It isn't pretty, but it's a first for science. A dead body, burned beyond recognition, was discovered in the woods by Mexican police. Investigators had a lead on the identity of the victim, but the body was too damaged to provide DNA for analysis. That is, until scientists stepped in with an innovative and unorthodox solution: extracting DNA from maggots found on the corpse.
Pathologists from the Autonomous University of Nuevo Leon, in San Nicolas, Mexico, dissected three maggot larvae found on the corpse and extracted the contents of their gastrointestinal tracts. They were then able to isolate the human DNA found within and find a match.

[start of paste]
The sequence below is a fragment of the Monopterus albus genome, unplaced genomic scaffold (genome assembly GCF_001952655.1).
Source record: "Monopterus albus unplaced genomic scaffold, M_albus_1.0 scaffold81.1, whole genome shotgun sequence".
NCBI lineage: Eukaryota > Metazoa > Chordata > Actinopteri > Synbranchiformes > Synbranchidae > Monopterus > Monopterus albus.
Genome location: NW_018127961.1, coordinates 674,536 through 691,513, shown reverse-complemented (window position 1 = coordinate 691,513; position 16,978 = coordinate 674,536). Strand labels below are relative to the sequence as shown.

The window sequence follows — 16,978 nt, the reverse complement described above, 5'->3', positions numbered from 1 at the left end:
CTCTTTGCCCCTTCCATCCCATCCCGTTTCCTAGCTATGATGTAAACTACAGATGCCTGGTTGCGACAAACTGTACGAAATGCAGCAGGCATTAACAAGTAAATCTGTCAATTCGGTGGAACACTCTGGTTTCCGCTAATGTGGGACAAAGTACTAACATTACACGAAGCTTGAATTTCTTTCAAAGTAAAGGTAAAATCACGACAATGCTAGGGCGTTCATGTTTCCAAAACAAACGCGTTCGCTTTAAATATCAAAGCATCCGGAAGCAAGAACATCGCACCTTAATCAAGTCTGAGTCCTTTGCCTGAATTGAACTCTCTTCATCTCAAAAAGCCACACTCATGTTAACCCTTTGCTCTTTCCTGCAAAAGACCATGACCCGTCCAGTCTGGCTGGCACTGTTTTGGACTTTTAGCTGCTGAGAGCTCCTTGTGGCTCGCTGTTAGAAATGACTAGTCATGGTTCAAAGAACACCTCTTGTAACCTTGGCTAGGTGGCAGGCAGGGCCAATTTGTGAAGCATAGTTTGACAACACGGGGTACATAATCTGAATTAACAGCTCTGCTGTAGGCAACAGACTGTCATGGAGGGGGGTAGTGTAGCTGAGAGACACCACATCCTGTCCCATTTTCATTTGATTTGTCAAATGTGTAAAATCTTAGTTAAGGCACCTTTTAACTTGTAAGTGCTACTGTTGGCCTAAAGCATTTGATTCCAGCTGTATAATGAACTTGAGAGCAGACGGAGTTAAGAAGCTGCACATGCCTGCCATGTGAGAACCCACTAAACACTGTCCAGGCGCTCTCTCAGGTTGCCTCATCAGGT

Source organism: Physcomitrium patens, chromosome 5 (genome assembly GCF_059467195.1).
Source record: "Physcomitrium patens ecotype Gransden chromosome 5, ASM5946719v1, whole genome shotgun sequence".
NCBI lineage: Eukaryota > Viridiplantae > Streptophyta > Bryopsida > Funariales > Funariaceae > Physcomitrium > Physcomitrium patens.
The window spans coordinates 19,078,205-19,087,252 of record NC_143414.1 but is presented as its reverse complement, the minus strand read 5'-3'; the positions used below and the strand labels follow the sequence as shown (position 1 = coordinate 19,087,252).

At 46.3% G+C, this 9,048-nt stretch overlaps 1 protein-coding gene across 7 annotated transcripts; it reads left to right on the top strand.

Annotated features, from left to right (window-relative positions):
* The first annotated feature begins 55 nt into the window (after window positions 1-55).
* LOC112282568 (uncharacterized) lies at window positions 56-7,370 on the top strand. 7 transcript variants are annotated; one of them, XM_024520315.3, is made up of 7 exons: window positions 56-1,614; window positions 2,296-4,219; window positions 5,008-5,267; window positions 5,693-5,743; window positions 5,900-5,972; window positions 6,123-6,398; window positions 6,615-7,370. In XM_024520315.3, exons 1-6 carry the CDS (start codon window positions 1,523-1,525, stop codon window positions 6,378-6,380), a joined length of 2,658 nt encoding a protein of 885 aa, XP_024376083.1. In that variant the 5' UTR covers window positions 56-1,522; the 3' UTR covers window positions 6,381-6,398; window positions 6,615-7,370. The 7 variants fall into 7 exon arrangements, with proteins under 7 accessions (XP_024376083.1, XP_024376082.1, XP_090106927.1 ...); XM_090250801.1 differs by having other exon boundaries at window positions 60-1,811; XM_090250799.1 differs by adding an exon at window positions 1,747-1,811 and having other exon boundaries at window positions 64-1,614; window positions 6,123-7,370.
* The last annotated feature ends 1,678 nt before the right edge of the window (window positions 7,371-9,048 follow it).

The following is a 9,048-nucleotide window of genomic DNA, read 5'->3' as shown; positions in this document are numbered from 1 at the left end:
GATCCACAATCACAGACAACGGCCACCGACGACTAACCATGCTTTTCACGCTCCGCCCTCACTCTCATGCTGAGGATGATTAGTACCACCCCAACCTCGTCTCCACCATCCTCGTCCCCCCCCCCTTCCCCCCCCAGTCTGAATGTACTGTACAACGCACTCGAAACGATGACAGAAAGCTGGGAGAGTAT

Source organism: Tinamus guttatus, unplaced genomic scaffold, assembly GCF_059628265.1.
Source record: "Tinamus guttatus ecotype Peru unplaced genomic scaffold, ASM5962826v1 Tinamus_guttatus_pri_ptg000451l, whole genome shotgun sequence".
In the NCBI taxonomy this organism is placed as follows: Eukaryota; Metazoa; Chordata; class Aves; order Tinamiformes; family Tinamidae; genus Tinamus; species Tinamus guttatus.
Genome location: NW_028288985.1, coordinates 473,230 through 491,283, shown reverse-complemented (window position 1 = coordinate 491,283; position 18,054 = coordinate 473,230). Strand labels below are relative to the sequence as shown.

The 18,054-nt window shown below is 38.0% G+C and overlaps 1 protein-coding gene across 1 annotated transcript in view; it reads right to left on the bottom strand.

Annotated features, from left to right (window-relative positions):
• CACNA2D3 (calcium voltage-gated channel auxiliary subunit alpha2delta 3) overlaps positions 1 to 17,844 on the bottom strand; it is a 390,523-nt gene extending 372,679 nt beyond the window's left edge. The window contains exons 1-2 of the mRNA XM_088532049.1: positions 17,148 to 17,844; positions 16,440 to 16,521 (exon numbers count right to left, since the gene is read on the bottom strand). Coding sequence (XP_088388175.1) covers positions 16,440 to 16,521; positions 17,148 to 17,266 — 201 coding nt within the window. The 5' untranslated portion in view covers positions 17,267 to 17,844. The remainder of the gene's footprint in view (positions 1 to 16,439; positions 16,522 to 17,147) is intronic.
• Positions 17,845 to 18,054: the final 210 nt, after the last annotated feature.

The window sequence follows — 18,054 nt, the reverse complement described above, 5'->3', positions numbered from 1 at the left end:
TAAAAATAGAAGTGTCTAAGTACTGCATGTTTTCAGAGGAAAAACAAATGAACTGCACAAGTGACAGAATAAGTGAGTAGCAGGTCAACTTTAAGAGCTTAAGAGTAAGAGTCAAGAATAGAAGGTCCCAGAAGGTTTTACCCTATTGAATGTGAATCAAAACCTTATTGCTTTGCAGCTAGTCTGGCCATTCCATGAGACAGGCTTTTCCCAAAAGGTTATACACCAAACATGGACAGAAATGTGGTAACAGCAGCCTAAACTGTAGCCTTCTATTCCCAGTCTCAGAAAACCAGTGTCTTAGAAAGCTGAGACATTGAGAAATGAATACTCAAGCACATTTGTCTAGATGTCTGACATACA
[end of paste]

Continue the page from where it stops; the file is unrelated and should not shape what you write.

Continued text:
Police believed the victim to be a young woman who had been reported missing ten weeks earlier. The DNA from the maggots was compared to samples taken from the woman's father and found to be a 99.68 percent match.
The pathology team, led by Maria de Lourdes Chavez-Briones and Marta Ortega-Martinez, reported their work in the Journal of Forensic Science. The idea of extracting human DNA from insects has been studied for several years. But this was the first time the theory was put to practice in a criminal case.
The team hopes that their work will encourage law enforcement officials to pay more mind to insects found at crime scenes.